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thunderhead
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PostTue Feb 26, 2019 4:41 pm 
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drm wrote:
Chief Joseph wrote:
Flagstaff, Arizona, a record 2 feet of snow in what, a 24 hour period? Global warming?

No, climate change.

No, random chance.

Individual events are neither proof of nor against an overall trend.  Especially with the magnitude of the variation being much larger than the magnitude of the trend.
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PostSat Mar 02, 2019 7:57 pm 
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Tom wrote:
There was a pretty good video posted a while back.  I'll see if I can find it but made it pretty easy to understand what's going on, even for the layman.  Basically we are in an ice age where the earth should be cooling (not warming) but we've changed things enough for it to go in the other direction.  Temporary weather events really don't factor into the equation.

Edit: here it is on page 571:  http://www.nwhikers.net/forums/viewtopic.php?p=1084634#1084634


Interesting presentation.  One criticism I'd make is that his graphic at 41:25 of glacial mass balance "dropping off a cliff" starts at 1960.  According to the IPCC AR5, Figure 4.12, annual rates of glacial ice mass loss were substantially higher in the first half of the 20th century than in the second.  If that's the case, it doesn't fit very well with Dr Britt's narrative of anthropogenic CO2 being the primary driver.

https://www.ipcc.ch/report/ar5/wg1/observations-cryosphere/

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Anne Elk
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PostSun Mar 03, 2019 6:55 pm 
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That was a great lecture that Tom linked back to -- funny, even.  Excellent exposition on the "macro" view of global climate cycles.

I suspect AGM has passed the tipping point, so even if we stopped all use of carbon-based fuels tomorrow, it might not make much of a difference.  Gov't entities who want us to not drive gasoline powered cars, burn coal, etc, should try carrots rather than sticks. The carbon tax route is such a non-starter.  How totally unimaginative.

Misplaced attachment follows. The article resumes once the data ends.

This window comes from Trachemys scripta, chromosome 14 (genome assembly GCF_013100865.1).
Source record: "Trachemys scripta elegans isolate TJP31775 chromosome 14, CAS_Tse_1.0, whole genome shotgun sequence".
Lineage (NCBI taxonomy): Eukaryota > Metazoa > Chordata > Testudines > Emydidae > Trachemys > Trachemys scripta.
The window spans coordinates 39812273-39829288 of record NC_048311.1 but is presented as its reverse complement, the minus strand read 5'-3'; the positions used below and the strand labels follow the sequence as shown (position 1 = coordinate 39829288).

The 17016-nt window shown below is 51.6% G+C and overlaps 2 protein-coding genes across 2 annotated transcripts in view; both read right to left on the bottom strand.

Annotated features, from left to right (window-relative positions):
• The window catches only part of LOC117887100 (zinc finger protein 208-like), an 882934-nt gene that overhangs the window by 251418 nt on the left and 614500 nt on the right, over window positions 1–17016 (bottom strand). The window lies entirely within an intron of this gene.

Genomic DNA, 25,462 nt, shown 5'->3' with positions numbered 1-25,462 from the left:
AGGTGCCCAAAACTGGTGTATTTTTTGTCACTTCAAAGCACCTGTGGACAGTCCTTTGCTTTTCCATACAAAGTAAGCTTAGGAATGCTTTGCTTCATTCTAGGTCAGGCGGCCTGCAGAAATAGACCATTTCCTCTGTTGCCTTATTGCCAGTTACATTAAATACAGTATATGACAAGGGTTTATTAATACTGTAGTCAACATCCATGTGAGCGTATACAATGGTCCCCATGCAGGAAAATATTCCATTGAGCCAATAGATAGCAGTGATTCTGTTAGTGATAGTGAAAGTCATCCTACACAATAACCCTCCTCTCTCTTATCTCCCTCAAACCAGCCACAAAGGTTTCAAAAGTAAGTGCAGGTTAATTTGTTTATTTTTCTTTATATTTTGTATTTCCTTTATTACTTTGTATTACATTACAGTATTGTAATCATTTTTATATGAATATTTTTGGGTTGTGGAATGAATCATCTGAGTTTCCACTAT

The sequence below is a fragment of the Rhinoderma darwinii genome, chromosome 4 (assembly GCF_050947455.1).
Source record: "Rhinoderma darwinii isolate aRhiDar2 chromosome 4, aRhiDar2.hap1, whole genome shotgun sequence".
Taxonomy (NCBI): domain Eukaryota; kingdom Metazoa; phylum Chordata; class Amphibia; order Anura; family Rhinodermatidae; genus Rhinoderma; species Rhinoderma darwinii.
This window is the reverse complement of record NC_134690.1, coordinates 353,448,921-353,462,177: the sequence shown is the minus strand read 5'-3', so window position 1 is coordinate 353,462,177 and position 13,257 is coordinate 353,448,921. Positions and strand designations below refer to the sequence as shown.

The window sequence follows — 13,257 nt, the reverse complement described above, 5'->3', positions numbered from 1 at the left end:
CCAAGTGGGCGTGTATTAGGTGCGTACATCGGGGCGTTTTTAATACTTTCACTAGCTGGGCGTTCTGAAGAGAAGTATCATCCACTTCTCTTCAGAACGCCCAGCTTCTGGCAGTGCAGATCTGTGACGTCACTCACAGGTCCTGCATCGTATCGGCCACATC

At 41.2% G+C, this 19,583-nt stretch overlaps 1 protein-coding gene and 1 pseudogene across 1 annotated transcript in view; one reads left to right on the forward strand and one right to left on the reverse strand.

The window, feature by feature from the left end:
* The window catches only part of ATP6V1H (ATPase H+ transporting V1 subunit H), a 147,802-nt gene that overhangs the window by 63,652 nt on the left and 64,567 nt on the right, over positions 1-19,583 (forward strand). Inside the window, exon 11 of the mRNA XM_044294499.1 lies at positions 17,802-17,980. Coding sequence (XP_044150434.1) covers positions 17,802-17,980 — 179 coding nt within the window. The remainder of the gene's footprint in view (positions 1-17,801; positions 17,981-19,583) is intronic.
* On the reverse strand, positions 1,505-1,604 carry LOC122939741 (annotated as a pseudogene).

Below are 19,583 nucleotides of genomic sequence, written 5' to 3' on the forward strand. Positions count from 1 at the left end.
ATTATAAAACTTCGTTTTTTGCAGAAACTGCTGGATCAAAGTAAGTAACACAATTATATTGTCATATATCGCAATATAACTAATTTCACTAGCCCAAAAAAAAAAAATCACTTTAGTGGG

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PostMon Mar 04, 2019 11:23 am 
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Just watched the lecture.  It's pretty good in most aspects.  He does present a few ideas as fact, such as the recent rise of the Himalayas being the cause of the current Ice Age.  We just don't know that.  Also, if you do a deep dive into proxy records - a topic that fascinated me way back before Anthropogenic Global Warming even came up - it is hard to agree with his statement that we know past climate "well."

He shows a hindcast made by a prominent climate model.  He does not mention that climate models are good at hindcasting because they are tuned that way, and forecasting with climate models has not yielded much skill (the technical term for model accuracy).

Being in Florida, sea level rise is emphasized.  They don't worry so much about continental glaciers.  So that is one thing.

I will just point out one more thing.  The claim that we have ended the Ice Age is quite extraordinary.  The Skeptic's Motto is "extraordinary claims require extraordinary proof."  I am certain from my own research that that threshold has not been met.

I spent my career performing root cause analysis of technical systems.  Because of my pre-existing interest in paleoclimate, I spent hundreds of spare hours reading climate science papers.  So I wrote an essay describing what I found.  Here is my essay on global warming published on Judy Curry's blog:*

https://judithcurry.com/?s=root+cause+analysis+of+the+modern+warming

*I consider Judy Curry to be a skeptic like me, not a denier.  Climate "denial," in my opinion, is when your political views prevent you from even considering AGW.  But you will find plenty of true denial in the comments sections on her blog.  Me, I'm for curtailing of fossil fuel use, I just don't put climate change on my top ten list of environmental issues.

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PostMon Mar 04, 2019 7:35 pm 
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Sculpin wrote:
I spent my career performing root cause analysis of technical systems.  Because of my pre-existing interest in paleoclimate, I spent hundreds of spare hours reading climate science papers.  So I wrote an essay describing what I found.  Here is my essay on global warming published on Judy Curry's blog:*

https://judithcurry.com/?s=root+cause+analysis+of+the+modern+warming

*I consider Judy Curry to be a skeptic like me, not a denier.  Climate "denial," in my opinion, is when your political views prevent you from even considering AGW.  But you will find plenty of true denial in the comments sections on her blog.  Me, I'm for curtailing of fossil fuel use, I just don't put climate change on my top ten list of environmental issues.

Matt, thanks for your comments, and thanks for the link to your essay on Climate, Etc., looking forward to reading it.  I admire Judith Curry a lot - she's one of those precious few in climate science who remembers that skepticism is at the heart of scientific reasoning.  If we ever needed the Skeptic's Motto, it's today with all the drastic measures being proposed to save the world.

I lean toward Alex Epstein's point of view on fossil fuels, although I'd be happy to see nuclear take the place of coal.  That's one of the things that makes it hard for me to take climate alarmists seriously - climate change is supposedly this looming existential threat and yet most alarmists also seem to be anti-nuclear.  Not all, but most.  In any event, large-scale energy transitions take a lot of time so fossil fuels will probably be with us for the foreseeable future.

Cheers.

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PostMon Mar 04, 2019 8:02 pm 
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Anne Elk wrote:
That was a great lecture that Tom linked back to -- funny, even.  Excellent exposition on the "macro" view of global climate cycles.